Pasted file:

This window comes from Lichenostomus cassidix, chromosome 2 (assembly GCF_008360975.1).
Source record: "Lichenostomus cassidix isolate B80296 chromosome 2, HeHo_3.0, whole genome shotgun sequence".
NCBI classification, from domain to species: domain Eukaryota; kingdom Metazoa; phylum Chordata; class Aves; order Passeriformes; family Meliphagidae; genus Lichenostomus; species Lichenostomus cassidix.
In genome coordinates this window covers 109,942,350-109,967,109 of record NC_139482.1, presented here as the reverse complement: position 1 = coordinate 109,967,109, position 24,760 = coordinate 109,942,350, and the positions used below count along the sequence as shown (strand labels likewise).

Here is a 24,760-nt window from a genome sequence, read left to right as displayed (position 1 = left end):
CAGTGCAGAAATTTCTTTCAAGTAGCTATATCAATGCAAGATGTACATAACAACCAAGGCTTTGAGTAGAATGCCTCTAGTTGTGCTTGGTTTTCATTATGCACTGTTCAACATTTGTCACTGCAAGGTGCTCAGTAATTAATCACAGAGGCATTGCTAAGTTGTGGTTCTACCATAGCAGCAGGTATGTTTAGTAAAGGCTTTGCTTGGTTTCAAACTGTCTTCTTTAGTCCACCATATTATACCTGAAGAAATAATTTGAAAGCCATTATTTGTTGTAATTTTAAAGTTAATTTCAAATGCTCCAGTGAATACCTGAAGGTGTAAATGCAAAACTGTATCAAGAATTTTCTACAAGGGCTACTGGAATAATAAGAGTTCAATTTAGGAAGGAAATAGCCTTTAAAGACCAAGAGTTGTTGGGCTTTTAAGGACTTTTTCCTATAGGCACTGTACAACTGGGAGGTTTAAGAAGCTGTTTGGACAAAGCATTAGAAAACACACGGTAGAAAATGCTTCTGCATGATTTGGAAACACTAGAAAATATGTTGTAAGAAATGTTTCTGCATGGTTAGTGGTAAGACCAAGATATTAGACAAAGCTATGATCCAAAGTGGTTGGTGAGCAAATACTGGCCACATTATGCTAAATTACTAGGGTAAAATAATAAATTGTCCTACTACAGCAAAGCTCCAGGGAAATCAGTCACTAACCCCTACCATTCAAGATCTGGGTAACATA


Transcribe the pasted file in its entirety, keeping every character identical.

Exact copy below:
This window comes from Lichenostomus cassidix, chromosome 2 (assembly GCF_008360975.1).
Source record: "Lichenostomus cassidix isolate B80296 chromosome 2, HeHo_3.0, whole genome shotgun sequence".
NCBI classification, from domain to species: domain Eukaryota; kingdom Metazoa; phylum Chordata; class Aves; order Passeriformes; family Meliphagidae; genus Lichenostomus; species Lichenostomus cassidix.
In genome coordinates this window covers 109,942,350-109,967,109 of record NC_139482.1, presented here as the reverse complement: position 1 = coordinate 109,967,109, position 24,760 = coordinate 109,942,350, and the positions used below count along the sequence as shown (strand labels likewise).

Here is a 24,760-nt window from a genome sequence, read left to right as displayed (position 1 = left end):
CAGTGCAGAAATTTCTTTCAAGTAGCTATATCAATGCAAGATGTACATAACAACCAAGGCTTTGAGTAGAATGCCTCTAGTTGTGCTTGGTTTTCATTATGCACTGTTCAACATTTGTCACTGCAAGGTGCTCAGTAATTAATCACAGAGGCATTGCTAAGTTGTGGTTCTACCATAGCAGCAGGTATGTTTAGTAAAGGCTTTGCTTGGTTTCAAACTGTCTTCTTTAGTCCACCATATTATACCTGAAGAAATAATTTGAAAGCCATTATTTGTTGTAATTTTAAAGTTAATTTCAAATGCTCCAGTGAATACCTGAAGGTGTAAATGCAAAACTGTATCAAGAATTTTCTACAAGGGCTACTGGAATAATAAGAGTTCAATTTAGGAAGGAAATAGCCTTTAAAGACCAAGAGTTGTTGGGCTTTTAAGGACTTTTTCCTATAGGCACTGTACAACTGGGAGGTTTAAGAAGCTGTTTGGACAAAGCATTAGAAAACACACGGTAGAAAATGCTTCTGCATGATTTGGAAACACTAGAAAATATGTTGTAAGAAATGTTTCTGCATGGTTAGTGGTAAGACCAAGATATTAGACAAAGCTATGATCCAAAGTGGTTGGTGAGCAAATACTGGCCACATTATGCTAAATTACTAGGGTAAAATAATAAATTGTCCTACTACAGCAAAGCTCCAGGGAAATCAGTCACTAACCCCTACCATTCAAGATCTGGGTAACATA